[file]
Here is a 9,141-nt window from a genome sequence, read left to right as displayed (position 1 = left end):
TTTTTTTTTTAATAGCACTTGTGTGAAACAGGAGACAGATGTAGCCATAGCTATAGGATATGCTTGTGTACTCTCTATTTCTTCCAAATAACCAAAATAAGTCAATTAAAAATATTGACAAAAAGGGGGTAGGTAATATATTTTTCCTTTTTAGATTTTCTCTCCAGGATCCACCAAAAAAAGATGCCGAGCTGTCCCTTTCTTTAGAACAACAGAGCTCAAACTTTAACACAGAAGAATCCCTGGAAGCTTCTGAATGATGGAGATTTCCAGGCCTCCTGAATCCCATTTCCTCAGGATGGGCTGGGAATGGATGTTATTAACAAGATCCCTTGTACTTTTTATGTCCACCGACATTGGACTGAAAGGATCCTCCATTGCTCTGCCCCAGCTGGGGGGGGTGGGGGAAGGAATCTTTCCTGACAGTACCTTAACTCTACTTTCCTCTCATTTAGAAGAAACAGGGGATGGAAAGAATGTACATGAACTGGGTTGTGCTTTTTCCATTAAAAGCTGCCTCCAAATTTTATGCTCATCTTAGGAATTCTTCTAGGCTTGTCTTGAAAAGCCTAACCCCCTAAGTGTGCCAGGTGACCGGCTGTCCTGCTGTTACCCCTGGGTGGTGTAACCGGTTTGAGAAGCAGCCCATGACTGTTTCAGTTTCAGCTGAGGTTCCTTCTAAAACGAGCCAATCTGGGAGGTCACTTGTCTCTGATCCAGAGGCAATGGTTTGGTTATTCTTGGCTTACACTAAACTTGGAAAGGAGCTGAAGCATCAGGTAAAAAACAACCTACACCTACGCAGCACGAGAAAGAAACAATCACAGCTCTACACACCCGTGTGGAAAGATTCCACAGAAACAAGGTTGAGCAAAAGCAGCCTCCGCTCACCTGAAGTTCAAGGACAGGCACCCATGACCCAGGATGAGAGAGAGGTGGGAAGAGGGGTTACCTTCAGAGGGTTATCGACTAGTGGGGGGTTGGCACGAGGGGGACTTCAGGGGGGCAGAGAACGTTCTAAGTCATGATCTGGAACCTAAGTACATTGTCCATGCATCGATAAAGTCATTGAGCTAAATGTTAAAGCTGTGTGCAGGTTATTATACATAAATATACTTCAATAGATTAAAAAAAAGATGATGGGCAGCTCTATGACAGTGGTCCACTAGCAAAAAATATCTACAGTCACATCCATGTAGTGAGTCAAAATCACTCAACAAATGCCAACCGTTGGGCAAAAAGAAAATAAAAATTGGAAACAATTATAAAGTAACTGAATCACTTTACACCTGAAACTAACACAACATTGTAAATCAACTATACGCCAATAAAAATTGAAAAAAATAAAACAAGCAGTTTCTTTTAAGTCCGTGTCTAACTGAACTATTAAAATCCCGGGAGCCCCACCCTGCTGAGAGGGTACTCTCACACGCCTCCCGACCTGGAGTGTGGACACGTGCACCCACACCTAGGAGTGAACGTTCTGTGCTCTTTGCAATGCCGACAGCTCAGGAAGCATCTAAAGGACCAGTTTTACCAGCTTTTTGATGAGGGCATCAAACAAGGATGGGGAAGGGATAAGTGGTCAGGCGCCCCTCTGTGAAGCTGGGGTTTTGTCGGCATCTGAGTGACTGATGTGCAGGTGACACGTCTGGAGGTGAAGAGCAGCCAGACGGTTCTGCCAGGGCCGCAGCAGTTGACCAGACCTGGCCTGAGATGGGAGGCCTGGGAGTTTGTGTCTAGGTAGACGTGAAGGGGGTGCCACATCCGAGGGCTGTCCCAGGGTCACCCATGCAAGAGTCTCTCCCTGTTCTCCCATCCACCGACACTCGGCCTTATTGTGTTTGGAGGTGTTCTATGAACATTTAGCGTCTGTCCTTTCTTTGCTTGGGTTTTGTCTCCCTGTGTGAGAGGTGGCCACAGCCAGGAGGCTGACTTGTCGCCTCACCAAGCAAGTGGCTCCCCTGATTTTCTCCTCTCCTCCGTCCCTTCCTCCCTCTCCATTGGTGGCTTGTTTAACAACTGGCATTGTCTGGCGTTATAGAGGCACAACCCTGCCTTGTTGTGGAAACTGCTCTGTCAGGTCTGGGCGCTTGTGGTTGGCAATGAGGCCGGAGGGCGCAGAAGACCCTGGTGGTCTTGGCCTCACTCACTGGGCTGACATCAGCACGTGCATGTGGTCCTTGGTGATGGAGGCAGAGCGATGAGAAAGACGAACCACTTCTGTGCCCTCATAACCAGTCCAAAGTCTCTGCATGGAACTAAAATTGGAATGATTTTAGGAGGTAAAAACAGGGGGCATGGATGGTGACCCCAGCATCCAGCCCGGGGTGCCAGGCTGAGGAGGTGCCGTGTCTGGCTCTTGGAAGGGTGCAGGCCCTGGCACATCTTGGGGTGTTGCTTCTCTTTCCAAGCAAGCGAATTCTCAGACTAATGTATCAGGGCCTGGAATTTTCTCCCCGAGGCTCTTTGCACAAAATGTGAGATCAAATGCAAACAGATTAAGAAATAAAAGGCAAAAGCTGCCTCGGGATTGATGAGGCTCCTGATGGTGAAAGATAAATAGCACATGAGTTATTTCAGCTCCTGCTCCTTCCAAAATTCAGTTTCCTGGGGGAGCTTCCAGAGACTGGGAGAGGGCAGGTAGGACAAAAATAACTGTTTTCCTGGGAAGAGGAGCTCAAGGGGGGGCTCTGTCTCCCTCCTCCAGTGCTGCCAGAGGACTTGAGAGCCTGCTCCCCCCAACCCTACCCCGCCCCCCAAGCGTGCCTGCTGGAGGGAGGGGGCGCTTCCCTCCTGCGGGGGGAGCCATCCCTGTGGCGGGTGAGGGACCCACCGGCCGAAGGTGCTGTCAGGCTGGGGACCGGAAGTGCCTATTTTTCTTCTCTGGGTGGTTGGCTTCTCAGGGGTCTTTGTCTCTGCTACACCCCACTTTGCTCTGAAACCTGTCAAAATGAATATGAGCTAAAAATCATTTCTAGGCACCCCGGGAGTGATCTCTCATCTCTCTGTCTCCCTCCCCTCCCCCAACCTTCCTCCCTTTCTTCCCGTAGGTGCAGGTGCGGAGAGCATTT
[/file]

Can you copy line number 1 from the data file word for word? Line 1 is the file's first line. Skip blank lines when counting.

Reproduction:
Here is a 9,141-nt window from a genome sequence, read left to right as displayed (position 1 = left end):